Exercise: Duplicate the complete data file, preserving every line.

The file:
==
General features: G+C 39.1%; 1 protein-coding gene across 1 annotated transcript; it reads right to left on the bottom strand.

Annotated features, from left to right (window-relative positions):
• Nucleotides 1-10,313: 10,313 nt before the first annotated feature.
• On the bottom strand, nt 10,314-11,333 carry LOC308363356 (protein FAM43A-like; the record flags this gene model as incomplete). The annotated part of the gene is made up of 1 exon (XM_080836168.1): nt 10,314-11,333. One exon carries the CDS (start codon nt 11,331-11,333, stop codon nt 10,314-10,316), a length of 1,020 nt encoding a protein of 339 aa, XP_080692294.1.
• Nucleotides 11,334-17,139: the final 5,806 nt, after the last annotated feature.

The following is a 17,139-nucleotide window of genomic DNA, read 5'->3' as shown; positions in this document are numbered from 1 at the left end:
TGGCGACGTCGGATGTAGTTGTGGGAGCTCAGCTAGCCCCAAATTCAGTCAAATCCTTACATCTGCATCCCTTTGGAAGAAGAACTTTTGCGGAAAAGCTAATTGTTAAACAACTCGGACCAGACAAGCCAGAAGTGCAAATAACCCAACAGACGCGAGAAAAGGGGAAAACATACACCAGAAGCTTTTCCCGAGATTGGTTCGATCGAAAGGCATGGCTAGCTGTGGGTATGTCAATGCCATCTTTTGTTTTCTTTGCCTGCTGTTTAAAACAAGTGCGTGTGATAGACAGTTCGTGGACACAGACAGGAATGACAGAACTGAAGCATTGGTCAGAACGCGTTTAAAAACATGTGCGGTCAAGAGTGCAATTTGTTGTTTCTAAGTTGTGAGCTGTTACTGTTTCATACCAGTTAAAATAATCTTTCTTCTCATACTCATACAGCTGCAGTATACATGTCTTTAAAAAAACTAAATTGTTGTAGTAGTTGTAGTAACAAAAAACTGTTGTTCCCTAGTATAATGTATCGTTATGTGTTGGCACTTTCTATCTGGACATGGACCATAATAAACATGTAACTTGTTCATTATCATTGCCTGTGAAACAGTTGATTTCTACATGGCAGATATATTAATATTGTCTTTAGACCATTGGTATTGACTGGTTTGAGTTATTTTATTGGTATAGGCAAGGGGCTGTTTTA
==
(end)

General features: G+C 39.1%; 1 protein-coding gene across 1 annotated transcript; it reads right to left on the bottom strand.

Annotated features, from left to right (window-relative positions):
• Nucleotides 1-10,313: 10,313 nt before the first annotated feature.
• On the bottom strand, nt 10,314-11,333 carry LOC308363356 (protein FAM43A-like; the record flags this gene model as incomplete). The annotated part of the gene is made up of 1 exon (XM_080836168.1): nt 10,314-11,333. One exon carries the CDS (start codon nt 11,331-11,333, stop codon nt 10,314-10,316), a length of 1,020 nt encoding a protein of 339 aa, XP_080692294.1.
• Nucleotides 11,334-17,139: the final 5,806 nt, after the last annotated feature.

The following is a 17,139-nucleotide window of genomic DNA, read 5'->3' as shown; positions in this document are numbered from 1 at the left end:
TGGCGACGTCGGATGTAGTTGTGGGAGCTCAGCTAGCCCCAAATTCAGTCAAATCCTTACATCTGCATCCCTTTGGAAGAAGAACTTTTGCGGAAAAGCTAATTGTTAAACAACTCGGACCAGACAAGCCAGAAGTGCAAATAACCCAACAGACGCGAGAAAAGGGGAAAACATACACCAGAAGCTTTTCCCGAGATTGGTTCGATCGAAAGGCATGGCTAGCTGTGGGTATGTCAATGCCATCTTTTGTTTTCTTTGCCTGCTGTTTAAAACAAGTGCGTGTGATAGACAGTTCGTGGACACAGACAGGAATGACAGAACTGAAGCATTGGTCAGAACGCGTTTAAAAACATGTGCGGTCAAGAGTGCAATTTGTTGTTTCTAAGTTGTGAGCTGTTACTGTTTCATACCAGTTAAAATAATCTTTCTTCTCATACTCATACAGCTGCAGTATACATGTCTTTAAAAAAACTAAATTGTTGTAGTAGTTGTAGTAACAAAAAACTGTTGTTCCCTAGTATAATGTATCGTTATGTGTTGGCACTTTCTATCTGGACATGGACCATAATAAACATGTAACTTGTTCATTATCATTGCCTGTGAAACAGTTGATTTCTACATGGCAGATATATTAATATTGTCTTTAGACCATTGGTATTGACTGGTTTGAGTTATTTTATTGGTATAGGCAAGGGGCTGTTTTA